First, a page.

Thijs Oljans was an office worker. [1#4]
His biography on the website wo2slachtoffers.nl/ reads: Lived in Roermond, Schoolpad 2. Son of Jan Oljans and Annechien Kuik. Unmarried. Office worker. Thijs and his brother Wicher had hidden in the attic of their parents’ house in time for a raid about a week before Christmas 1944. However, their brother Jan and Louis Uphus, who was engaged to a sister of the Oljans brothers, were caught and gathered with several others outside the gate of the Redemptorist Fathers’ Juvenat. Uphus managed to escape, and Jan, who was not yet 16 years old, was released the same day. Thijs and Wicher, however, no longer felt safe at home and joined the group of hiders who were in a shelter under the floor of a classroom in the girls’ school at Schoolpad. On the night of Christmas Day, Dieudonné Verstappen, a local resident arrested for theft, showed the hiding place to German paratroopers. A Kriegsfeldgericht (improvised martial court) presided over by Major Ulrich Matthaeas sentenced the hiders to death on December 26, 1944. Later that same day, the brothers were shot along with ten others in the Elmpt Forest, just over the Dutch-German border. Two others were shot there on December 27, 1944. The brothers’ names adorn a plaque on the facade of the St. Alfonsus School and the monument at the Tussen de Bergen cemetery in Roermond.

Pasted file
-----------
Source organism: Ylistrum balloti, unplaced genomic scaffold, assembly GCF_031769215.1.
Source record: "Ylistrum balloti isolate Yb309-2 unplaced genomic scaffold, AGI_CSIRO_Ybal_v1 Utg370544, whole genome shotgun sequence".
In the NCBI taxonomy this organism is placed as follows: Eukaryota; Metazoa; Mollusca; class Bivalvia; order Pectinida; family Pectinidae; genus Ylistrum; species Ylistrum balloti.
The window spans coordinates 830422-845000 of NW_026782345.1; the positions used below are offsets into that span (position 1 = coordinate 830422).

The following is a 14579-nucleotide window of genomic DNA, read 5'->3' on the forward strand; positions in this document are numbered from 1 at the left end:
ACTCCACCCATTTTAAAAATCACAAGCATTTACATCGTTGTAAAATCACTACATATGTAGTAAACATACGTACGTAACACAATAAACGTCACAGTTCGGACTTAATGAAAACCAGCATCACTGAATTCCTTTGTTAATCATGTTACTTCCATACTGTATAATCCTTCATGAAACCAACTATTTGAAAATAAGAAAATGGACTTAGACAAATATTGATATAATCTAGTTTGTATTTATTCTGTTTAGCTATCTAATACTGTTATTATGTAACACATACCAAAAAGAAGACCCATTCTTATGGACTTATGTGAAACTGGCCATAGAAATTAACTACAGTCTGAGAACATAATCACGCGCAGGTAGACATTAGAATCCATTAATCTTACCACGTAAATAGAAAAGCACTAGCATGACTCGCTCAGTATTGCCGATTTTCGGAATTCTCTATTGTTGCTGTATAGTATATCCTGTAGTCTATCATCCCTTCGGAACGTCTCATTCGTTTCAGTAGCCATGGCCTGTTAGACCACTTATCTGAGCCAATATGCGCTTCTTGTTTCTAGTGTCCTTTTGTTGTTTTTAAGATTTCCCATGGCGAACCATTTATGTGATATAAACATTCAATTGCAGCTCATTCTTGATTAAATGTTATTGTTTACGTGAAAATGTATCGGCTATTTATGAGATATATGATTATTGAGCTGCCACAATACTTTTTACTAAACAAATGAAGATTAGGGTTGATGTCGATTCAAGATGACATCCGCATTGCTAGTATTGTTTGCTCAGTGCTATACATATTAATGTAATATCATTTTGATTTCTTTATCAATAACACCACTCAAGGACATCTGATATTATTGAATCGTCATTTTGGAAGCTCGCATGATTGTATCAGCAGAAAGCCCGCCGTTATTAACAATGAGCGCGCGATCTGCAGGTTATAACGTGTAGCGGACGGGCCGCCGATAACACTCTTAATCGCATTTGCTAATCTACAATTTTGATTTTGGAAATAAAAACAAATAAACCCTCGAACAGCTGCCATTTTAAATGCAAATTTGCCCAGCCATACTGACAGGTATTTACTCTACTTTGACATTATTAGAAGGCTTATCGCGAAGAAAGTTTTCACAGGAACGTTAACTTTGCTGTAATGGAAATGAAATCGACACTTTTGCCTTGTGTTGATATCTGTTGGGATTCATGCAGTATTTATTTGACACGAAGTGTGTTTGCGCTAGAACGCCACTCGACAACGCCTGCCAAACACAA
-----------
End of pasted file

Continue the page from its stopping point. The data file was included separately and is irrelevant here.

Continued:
The monument in the cemetery stands on the common grave for the war victims of Roermond [1#4], so it is a grave monument [1#5].
His name is also on the war memorial at the entrance of the cemetery. 
He belonged to the 14 Roermonders who were shot in order to expel their male townmates between the ages of 16 and 60. Detailed information: The Tears of Roermond.
He is listed in the “Erelijst 1940-1945” (Honor Roll of the Dutch Parliament).